We’re often asked - what do you wanna hear first? The good news or the bad news? But what happens when that choice is taken away and the only options are bad news or worse news? Sure, we would love to chuck our phones out of our windows and never read another news alert again. We would also love world peace, a giant mansion and some mind reading skills. But let's be realistic.
Research shows a direct correlation between negative news and declining mental health over time. Today’s news is getting increasingly visual and shocking and unsurprisingly, causing problems like anxiety, mood swings, sleep disorders and aggressive behaviour. Avoiding news completely is ill-advised, albeit effective. With a few minor changes in your news consumption habits, it is possible to find that balance of staying informed and staying sane.
Here are some tips for staying updated on current events without sacrificing your peace of mind.
1. Set aside a designated time for news
Carve out a designated space in your schedule to not only consume but more importantly, process news media. It’s crucial to reflect and respond to all the information you’re taking in to avoid dealing with it throughout the day. If you’re feeling anxious about the news, jot down all your worries and concerns in a journal to get these anxieties out of your head.
Equally vital is developing the skill to redirect yourself to a place of calm and peace before continuing with your day.
2. Make an effort to get positive news too
From political upheavals to climate change to pandemics, the news can be pretty grim. For that reason, it becomes all the more important to remind ourselves of all the goodness happening in the world. Get your daily dose of positivity from the ‘good news’ section of Times Of India or Indian Express or head to websites like thebetterindia.com, goodnewsnetwork.org, optimistdaily.com which are solely dedicated to positive news.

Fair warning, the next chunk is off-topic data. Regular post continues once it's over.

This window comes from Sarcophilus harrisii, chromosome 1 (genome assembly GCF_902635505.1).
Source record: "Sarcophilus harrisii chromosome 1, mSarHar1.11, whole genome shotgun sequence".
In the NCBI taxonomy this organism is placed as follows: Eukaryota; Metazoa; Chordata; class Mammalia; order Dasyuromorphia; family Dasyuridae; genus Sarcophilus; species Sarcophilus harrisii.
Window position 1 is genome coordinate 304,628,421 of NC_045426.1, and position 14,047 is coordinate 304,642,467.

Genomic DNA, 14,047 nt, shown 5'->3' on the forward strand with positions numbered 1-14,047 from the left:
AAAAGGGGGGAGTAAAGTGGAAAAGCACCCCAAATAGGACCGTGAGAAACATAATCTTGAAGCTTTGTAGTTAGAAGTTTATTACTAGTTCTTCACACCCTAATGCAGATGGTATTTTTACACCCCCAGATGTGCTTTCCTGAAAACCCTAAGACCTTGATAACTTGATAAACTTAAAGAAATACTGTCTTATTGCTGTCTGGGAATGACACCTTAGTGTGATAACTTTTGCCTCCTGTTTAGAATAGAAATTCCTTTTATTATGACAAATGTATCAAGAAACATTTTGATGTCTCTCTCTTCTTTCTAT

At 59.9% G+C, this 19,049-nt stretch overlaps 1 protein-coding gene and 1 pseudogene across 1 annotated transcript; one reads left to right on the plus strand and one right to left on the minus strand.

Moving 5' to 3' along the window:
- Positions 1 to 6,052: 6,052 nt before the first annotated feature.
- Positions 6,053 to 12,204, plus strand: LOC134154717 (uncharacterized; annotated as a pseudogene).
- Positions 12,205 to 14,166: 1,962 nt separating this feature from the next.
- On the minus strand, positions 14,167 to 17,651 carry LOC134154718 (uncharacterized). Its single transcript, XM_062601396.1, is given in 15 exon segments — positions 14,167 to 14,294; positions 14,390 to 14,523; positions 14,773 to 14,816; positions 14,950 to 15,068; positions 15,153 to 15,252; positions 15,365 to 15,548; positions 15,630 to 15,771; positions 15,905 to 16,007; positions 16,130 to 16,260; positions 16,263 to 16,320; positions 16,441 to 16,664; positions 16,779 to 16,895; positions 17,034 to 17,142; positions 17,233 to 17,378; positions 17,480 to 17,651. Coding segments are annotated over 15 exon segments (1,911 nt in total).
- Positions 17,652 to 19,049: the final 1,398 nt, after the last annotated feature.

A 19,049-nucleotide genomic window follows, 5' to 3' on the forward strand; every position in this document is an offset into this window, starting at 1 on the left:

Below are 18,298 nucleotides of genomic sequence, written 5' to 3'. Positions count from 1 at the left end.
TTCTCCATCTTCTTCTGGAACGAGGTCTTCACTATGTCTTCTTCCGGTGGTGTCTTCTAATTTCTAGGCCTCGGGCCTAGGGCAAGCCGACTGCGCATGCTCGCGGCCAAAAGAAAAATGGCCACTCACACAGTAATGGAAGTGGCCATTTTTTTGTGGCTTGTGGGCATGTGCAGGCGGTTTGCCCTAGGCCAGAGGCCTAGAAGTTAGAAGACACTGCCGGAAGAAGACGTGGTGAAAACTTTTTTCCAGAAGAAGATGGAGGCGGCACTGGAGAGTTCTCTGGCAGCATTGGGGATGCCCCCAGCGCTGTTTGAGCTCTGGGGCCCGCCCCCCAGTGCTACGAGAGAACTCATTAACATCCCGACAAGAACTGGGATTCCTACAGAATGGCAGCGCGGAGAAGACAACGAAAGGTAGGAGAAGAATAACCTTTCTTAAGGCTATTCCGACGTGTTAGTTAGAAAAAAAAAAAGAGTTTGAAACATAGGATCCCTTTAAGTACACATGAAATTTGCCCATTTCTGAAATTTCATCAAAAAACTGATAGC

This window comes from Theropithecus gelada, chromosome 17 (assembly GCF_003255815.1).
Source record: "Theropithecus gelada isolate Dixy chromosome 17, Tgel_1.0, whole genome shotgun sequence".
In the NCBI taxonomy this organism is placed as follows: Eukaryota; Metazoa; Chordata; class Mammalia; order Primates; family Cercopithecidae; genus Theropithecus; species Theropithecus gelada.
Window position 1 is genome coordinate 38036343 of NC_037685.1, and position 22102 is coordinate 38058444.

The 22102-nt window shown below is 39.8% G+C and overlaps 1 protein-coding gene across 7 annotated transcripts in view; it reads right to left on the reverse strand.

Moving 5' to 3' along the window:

3. Do NOT watch news before bed
Anything stressful triggers the release of the stress hormone - cortisol which alerts the body, putting it into ‘fight-or-flight’ mode. Turning off news at least one hour before bed helps your brain know it’s time for bed. Getting sufficient and quality sleep not only helps in managing stress but also aids in processing information. So catch those Z’s!
4. Participate in the political process
Political news can be disturbing and evoke intense feelings of helplessness, grief and anxiety. If there’s a particular political decision or movement causing you stress, find a way to get involved outside the online bubble. Volunteer with local organisations, donate money to an organisation whose work you value or start a community support group for like minded people.
It’s also important to seek out multiple news sources to avoid biases.
And most importantly, don’t forget to VOTE!
5. Use stress reducing techniques
You can’t control the news but you can control your response to it. That is why, it’s important to incorporate effective stress relievers in your daily schedule to keep calm and carry on. Some stress relief strategies include meditation, progressive muscle relaxation, breathing exercises, work outs, aromatherapy, a walk in nature and hugging a loved one.
6. Take a break
Sometimes nothing seems to be helping when you’re being constantly bombarded with distressing headlines and gory images. Take this as a sign to unplug from the news cycle and get some ‘me-time’ to feel centred again.
In an age where disturbing news is more sellable than those baggy jeans we’ve been seeing everywhere, it is our job as consumers to make better and smarter choices.